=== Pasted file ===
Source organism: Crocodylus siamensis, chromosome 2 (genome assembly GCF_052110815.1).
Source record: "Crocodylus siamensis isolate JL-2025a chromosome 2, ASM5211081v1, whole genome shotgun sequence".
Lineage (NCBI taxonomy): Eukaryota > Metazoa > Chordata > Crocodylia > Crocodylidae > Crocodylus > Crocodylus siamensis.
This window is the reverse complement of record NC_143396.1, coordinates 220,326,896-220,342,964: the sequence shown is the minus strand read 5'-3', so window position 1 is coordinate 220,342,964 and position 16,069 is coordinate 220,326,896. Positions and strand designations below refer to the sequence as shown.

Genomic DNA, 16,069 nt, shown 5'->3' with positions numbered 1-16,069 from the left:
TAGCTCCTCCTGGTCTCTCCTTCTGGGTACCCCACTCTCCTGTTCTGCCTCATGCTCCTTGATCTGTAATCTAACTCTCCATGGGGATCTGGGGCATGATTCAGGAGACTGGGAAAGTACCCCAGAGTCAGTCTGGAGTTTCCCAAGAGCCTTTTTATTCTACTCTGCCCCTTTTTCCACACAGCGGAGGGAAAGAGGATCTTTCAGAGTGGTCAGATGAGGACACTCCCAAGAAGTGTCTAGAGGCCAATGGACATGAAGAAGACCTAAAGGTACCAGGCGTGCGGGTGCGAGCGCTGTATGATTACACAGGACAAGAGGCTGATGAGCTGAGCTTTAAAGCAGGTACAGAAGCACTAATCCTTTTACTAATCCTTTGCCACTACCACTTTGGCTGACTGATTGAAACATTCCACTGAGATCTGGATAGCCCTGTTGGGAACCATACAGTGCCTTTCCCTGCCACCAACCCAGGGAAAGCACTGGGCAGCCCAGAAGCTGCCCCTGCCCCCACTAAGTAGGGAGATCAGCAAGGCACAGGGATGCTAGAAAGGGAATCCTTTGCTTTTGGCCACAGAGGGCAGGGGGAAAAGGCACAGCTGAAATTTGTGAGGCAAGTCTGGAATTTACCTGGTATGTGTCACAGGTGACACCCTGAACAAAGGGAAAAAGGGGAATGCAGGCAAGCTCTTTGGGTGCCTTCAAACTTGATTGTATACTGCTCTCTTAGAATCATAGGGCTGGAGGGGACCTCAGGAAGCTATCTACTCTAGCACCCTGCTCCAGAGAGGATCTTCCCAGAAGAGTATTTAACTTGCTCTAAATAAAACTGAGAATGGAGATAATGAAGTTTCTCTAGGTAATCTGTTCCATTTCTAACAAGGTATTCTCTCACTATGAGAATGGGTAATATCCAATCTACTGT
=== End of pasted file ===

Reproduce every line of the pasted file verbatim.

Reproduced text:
Source organism: Crocodylus siamensis, chromosome 2 (genome assembly GCF_052110815.1).
Source record: "Crocodylus siamensis isolate JL-2025a chromosome 2, ASM5211081v1, whole genome shotgun sequence".
Lineage (NCBI taxonomy): Eukaryota > Metazoa > Chordata > Crocodylia > Crocodylidae > Crocodylus > Crocodylus siamensis.
This window is the reverse complement of record NC_143396.1, coordinates 220,326,896-220,342,964: the sequence shown is the minus strand read 5'-3', so window position 1 is coordinate 220,342,964 and position 16,069 is coordinate 220,326,896. Positions and strand designations below refer to the sequence as shown.

Genomic DNA, 16,069 nt, shown 5'->3' with positions numbered 1-16,069 from the left:
TAGCTCCTCCTGGTCTCTCCTTCTGGGTACCCCACTCTCCTGTTCTGCCTCATGCTCCTTGATCTGTAATCTAACTCTCCATGGGGATCTGGGGCATGATTCAGGAGACTGGGAAAGTACCCCAGAGTCAGTCTGGAGTTTCCCAAGAGCCTTTTTATTCTACTCTGCCCCTTTTTCCACACAGCGGAGGGAAAGAGGATCTTTCAGAGTGGTCAGATGAGGACACTCCCAAGAAGTGTCTAGAGGCCAATGGACATGAAGAAGACCTAAAGGTACCAGGCGTGCGGGTGCGAGCGCTGTATGATTACACAGGACAAGAGGCTGATGAGCTGAGCTTTAAAGCAGGTACAGAAGCACTAATCCTTTTACTAATCCTTTGCCACTACCACTTTGGCTGACTGATTGAAACATTCCACTGAGATCTGGATAGCCCTGTTGGGAACCATACAGTGCCTTTCCCTGCCACCAACCCAGGGAAAGCACTGGGCAGCCCAGAAGCTGCCCCTGCCCCCACTAAGTAGGGAGATCAGCAAGGCACAGGGATGCTAGAAAGGGAATCCTTTGCTTTTGGCCACAGAGGGCAGGGGGAAAAGGCACAGCTGAAATTTGTGAGGCAAGTCTGGAATTTACCTGGTATGTGTCACAGGTGACACCCTGAACAAAGGGAAAAAGGGGAATGCAGGCAAGCTCTTTGGGTGCCTTCAAACTTGATTGTATACTGCTCTCTTAGAATCATAGGGCTGGAGGGGACCTCAGGAAGCTATCTACTCTAGCACCCTGCTCCAGAGAGGATCTTCCCAGAAGAGTATTTAACTTGCTCTAAATAAAACTGAGAATGGAGATAATGAAGTTTCTCTAGGTAATCTGTTCCATTTCTAACAAGGTATTCTCTCACTATGAGAATGGGTAATATCCAATCTACTGT